Published on : Thursday, August 27, 2020
The World Travel & Tourism Council (WTTC) recently reported that a staggering £22 billion is likely to be lost from the U.K. economy due to the collapse of international travel during 2020 in light of the coronavirus pandemic. At the moment, tourists and travellers are staying away from the U.K. in droves due to the continued uncertainty around travel restrictions designed in order to curb the spread of the COVID-19 virus.
As a result of the COVID-19 related travel restrictions, it can be expected that international visitor spending could plunge by 78% compared to 2019 levels, equating to a loss of £60 million a day, or £420 million a week, to the U.K. economy, for the year 2020. WTTC has outlined the severe impact of the pandemic on the U.K. travel & tourism industry as the economic fallout continues to majorly disrupt the sector. With regard to WTTC’s 2020 Economic Impact Report, travel & tourism was responsible for almost four million U.K. jobs or 11% of the country’s total workforce in 2019 and generated nearly £200 billion GDP, or 9% to the U.K. economy.
Gloria Guevara, President & CEO, WTTC said in her statement that the according to the latest WTTC figures, that the pandemic has caused economic pain and suffering to millions of households across the U.K., who are dependent upon travel & tourism for their livelihoods. She informed that the lack of international travel can wipe out more than £22 billion from the U.K. economy alone, which equated to a loss of £60 million pounds a day and can take years to recover. She expressed that it can also threaten London’s position as one of the world’s premier hubs for business and leisure travel and can see other destinations take over.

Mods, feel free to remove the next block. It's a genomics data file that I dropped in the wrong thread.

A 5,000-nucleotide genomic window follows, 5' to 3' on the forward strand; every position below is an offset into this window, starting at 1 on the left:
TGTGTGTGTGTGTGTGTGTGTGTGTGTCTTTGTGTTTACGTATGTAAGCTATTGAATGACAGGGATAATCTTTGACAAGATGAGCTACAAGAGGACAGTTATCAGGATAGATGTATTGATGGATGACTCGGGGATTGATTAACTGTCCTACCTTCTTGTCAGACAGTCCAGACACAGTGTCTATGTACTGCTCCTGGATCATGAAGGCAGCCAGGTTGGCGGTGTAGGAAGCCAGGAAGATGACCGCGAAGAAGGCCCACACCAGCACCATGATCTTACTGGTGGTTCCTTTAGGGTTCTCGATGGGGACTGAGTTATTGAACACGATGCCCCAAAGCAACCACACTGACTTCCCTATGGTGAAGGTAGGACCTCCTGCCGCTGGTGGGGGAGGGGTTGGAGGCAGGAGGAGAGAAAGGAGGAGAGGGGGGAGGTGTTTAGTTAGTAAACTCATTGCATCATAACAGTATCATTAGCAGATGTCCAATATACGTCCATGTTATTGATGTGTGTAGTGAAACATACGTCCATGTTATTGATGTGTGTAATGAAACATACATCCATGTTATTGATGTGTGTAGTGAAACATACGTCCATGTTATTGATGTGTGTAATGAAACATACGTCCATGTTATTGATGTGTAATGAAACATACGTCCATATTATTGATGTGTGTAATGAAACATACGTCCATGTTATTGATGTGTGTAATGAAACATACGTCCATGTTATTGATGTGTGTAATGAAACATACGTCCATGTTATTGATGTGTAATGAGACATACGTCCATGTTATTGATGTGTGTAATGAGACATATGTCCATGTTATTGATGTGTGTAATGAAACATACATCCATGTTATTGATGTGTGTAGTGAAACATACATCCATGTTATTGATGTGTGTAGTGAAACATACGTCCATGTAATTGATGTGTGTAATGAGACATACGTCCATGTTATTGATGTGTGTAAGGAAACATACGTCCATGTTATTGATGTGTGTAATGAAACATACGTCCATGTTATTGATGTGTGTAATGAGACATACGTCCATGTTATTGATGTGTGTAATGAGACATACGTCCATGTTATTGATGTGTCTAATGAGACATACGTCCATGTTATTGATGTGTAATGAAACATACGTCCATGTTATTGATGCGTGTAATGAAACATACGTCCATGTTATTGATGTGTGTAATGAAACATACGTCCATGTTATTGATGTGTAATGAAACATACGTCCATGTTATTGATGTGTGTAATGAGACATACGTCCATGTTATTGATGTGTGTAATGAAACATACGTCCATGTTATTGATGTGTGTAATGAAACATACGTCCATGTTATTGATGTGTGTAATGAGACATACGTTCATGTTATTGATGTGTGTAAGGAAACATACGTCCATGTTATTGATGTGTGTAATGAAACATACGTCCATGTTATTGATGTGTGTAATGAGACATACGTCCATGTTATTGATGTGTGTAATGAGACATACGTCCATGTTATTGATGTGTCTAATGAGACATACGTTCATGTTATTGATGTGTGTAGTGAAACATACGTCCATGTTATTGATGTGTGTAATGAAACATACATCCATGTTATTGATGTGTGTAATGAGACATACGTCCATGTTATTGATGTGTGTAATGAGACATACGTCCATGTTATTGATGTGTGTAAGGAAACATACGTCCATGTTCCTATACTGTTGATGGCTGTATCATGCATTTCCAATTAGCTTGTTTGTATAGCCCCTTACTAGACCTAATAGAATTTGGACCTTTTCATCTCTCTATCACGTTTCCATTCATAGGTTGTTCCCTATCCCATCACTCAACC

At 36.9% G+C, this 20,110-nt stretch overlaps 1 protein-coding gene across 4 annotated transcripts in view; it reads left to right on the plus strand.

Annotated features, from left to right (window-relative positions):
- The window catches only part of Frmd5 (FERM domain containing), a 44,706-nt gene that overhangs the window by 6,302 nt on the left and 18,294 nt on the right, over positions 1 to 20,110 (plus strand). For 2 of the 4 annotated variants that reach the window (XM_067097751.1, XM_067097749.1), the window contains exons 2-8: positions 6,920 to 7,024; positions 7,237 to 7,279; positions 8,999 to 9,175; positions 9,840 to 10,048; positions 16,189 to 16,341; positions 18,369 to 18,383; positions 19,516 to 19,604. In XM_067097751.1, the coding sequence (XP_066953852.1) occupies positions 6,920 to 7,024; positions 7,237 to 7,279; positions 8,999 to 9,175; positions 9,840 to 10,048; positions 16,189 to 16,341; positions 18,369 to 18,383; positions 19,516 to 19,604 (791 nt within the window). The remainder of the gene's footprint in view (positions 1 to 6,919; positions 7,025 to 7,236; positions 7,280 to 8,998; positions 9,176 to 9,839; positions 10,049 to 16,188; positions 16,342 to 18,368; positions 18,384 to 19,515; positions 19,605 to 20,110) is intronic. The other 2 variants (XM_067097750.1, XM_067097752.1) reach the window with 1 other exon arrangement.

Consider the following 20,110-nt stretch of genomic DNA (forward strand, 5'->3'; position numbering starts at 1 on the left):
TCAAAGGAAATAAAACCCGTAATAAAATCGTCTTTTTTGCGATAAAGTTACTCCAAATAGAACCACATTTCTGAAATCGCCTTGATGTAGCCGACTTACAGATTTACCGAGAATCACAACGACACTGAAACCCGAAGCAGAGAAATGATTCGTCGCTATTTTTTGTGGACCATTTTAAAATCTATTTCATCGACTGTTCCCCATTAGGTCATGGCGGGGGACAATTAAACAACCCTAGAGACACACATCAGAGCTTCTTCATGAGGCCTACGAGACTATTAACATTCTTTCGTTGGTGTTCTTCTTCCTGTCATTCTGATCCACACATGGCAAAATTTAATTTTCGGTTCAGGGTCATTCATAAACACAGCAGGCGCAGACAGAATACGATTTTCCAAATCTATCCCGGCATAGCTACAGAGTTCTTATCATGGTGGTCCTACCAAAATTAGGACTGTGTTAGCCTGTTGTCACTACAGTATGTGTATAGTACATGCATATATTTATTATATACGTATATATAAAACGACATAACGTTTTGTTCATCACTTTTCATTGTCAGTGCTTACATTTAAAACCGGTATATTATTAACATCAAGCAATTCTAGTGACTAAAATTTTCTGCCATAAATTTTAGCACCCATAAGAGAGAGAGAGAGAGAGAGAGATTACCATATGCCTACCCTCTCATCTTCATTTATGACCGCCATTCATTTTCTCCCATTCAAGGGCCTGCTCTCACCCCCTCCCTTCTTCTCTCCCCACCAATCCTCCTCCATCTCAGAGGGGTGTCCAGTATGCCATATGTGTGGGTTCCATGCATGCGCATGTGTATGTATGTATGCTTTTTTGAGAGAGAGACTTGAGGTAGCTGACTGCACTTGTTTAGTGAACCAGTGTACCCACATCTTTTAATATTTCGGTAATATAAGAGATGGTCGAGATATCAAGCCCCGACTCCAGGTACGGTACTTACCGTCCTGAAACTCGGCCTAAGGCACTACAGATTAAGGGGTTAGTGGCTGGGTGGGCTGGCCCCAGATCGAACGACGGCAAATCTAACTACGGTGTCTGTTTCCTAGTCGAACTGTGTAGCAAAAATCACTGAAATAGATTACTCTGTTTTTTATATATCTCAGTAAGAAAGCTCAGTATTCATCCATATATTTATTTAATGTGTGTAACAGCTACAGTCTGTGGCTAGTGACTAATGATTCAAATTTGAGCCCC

She mentioned that there is an urgent need to replace stop-start quarantine measures with rapid, comprehensive and cost-effective test and trace programmes at departure points across the country. She said that the investment will be significantly less than the impact of blunt quarantines which have devastating and far-reaching socio-economic consequences. She stated that targeted test and tracing will also rebuild consumer confidence to travel and enable the restoration of vital ‘air corridors’ between countries and regions with similar COVID-19 case rates.
She informed that a quick turnaround test and trace system in place for all departing passengers would mean that the government could consider reinstating travel between the U.K. and major international hubs. She mentioned that restoring business class travel between the world’s top financial centres, such as London and New York, would act as an engine to help kick-start the economic global recovery. She expressed that international coordination to re-establish transatlantic travel for business and leisure trips would provide a vital shot in the arm for the travel & tourism sector. She shared that it would benefit airlines and hotels, travel agents and tour operators and revitalise the millions of jobs in the supply chain which are dependent upon international travel across the Atlantic.
WTTC analysis of international travel spending in the U.K. during 2019 reveals that it reached almost £28.2 billion, accounting for 17% of the total tourism spend in the U.K. It also states that domestic travel spending was last year responsible for the other 83%. A further breakdown reveals that spending from international travellers was highly crucial to the U.K. economy during 2019 and accounted for £2.35 billion or £540 million a week – and £77.3 million a day, every month. It also shows that the largest inbound source markets to the U.K. Between 2016 and 2018 were travellers from the U.S and France, each accounting for 10% of all international arrivals, with Germany coming in third with 9%, and Ireland and Spain in joint fourth place with 7% each.
The most updated data from 2018 shows London’s dependency on international visitor spending that accounted for a massive 85% of all tourism spending in the city, with domestic tourists making up the remaining 15%. The U.S. was the most important source market for the city with 15% of arriving visitors, with France in second place with 9% of arrivals, Germany in third place with 8% of arrivals, and Spain in fourth position with 7%. WTTC stated that as one of the world’s most popular cities for international visits, the loss of international visitor spending, which accounted for a staggering six pounds out of every seven spent in London could have a profound long-term impact on the U.K.’s capital for years to come.